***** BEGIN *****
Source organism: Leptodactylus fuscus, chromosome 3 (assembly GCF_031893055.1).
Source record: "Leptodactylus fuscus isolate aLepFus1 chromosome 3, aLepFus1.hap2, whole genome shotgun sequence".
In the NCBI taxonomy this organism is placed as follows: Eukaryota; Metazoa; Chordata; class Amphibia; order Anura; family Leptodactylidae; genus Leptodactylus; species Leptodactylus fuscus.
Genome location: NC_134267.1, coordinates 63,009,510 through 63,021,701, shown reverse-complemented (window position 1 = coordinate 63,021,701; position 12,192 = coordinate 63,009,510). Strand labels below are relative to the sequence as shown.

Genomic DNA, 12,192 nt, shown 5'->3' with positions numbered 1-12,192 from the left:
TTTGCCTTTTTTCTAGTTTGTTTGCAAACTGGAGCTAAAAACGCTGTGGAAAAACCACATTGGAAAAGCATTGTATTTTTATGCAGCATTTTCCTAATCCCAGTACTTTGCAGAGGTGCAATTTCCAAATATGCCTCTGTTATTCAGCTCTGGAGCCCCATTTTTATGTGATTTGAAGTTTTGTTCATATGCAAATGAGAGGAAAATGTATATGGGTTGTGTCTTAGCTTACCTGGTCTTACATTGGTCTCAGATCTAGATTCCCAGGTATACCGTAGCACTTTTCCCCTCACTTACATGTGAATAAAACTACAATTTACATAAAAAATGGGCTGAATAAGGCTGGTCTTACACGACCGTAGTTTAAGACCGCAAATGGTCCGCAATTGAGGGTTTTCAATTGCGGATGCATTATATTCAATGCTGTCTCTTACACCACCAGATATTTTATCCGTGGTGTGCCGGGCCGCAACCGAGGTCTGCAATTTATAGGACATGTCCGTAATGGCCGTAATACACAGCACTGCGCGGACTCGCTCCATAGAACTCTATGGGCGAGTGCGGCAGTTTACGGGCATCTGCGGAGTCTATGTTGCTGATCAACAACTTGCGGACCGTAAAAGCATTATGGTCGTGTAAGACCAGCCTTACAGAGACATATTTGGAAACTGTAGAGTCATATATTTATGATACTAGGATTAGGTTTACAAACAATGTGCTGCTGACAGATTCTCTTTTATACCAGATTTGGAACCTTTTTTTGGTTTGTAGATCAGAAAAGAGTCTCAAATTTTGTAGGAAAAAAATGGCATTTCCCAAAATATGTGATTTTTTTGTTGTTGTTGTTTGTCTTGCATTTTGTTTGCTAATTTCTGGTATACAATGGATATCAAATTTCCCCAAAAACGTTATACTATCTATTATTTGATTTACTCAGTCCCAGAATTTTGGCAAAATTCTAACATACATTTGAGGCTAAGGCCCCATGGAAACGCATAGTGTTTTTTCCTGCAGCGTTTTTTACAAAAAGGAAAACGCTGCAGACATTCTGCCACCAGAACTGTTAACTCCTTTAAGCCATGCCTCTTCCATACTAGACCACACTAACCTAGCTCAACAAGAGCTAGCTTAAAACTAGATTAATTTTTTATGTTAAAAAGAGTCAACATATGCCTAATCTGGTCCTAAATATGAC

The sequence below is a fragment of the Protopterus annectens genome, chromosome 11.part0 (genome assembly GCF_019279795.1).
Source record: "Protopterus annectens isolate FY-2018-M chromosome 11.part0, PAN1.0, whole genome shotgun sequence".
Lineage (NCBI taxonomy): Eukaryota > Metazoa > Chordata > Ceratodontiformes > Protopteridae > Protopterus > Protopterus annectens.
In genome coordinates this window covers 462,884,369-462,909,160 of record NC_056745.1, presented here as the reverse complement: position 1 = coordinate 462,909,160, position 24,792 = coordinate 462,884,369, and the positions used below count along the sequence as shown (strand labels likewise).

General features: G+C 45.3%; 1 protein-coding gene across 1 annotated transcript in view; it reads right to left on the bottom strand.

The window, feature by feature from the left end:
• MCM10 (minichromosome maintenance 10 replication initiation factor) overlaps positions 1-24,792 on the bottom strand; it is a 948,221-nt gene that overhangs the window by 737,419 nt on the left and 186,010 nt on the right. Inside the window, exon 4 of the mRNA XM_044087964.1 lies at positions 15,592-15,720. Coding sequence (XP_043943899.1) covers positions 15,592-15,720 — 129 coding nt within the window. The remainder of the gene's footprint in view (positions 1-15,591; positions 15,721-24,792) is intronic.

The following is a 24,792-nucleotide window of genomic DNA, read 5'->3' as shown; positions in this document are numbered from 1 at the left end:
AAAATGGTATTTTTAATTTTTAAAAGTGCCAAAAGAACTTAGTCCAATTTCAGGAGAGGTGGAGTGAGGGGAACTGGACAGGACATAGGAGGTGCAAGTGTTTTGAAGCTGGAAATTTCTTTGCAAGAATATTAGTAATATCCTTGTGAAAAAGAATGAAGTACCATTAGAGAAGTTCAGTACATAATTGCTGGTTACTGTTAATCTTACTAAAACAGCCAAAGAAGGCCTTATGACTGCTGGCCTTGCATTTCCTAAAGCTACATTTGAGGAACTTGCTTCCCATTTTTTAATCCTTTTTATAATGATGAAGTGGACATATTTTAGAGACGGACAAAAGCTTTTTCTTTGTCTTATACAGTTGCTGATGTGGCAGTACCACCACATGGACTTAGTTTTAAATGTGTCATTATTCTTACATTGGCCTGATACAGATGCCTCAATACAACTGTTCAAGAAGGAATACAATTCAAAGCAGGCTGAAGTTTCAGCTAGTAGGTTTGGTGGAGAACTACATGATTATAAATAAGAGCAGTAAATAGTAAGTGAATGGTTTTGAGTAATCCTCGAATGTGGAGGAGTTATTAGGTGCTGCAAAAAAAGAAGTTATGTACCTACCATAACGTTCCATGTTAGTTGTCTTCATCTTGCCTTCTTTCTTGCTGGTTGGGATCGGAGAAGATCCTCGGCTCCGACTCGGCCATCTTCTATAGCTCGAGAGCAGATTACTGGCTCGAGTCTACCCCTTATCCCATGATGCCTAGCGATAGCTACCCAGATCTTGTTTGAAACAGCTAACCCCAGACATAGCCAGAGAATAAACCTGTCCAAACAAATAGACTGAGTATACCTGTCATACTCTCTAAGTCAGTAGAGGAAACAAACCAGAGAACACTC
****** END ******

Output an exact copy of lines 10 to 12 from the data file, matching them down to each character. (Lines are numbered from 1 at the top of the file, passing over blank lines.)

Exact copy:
In genome coordinates this window covers 462,884,369-462,909,160 of record NC_056745.1, presented here as the reverse complement: position 1 = coordinate 462,909,160, position 24,792 = coordinate 462,884,369, and the positions used below count along the sequence as shown (strand labels likewise).

General features: G+C 45.3%; 1 protein-coding gene across 1 annotated transcript in view; it reads right to left on the bottom strand.

The window, feature by feature from the left end: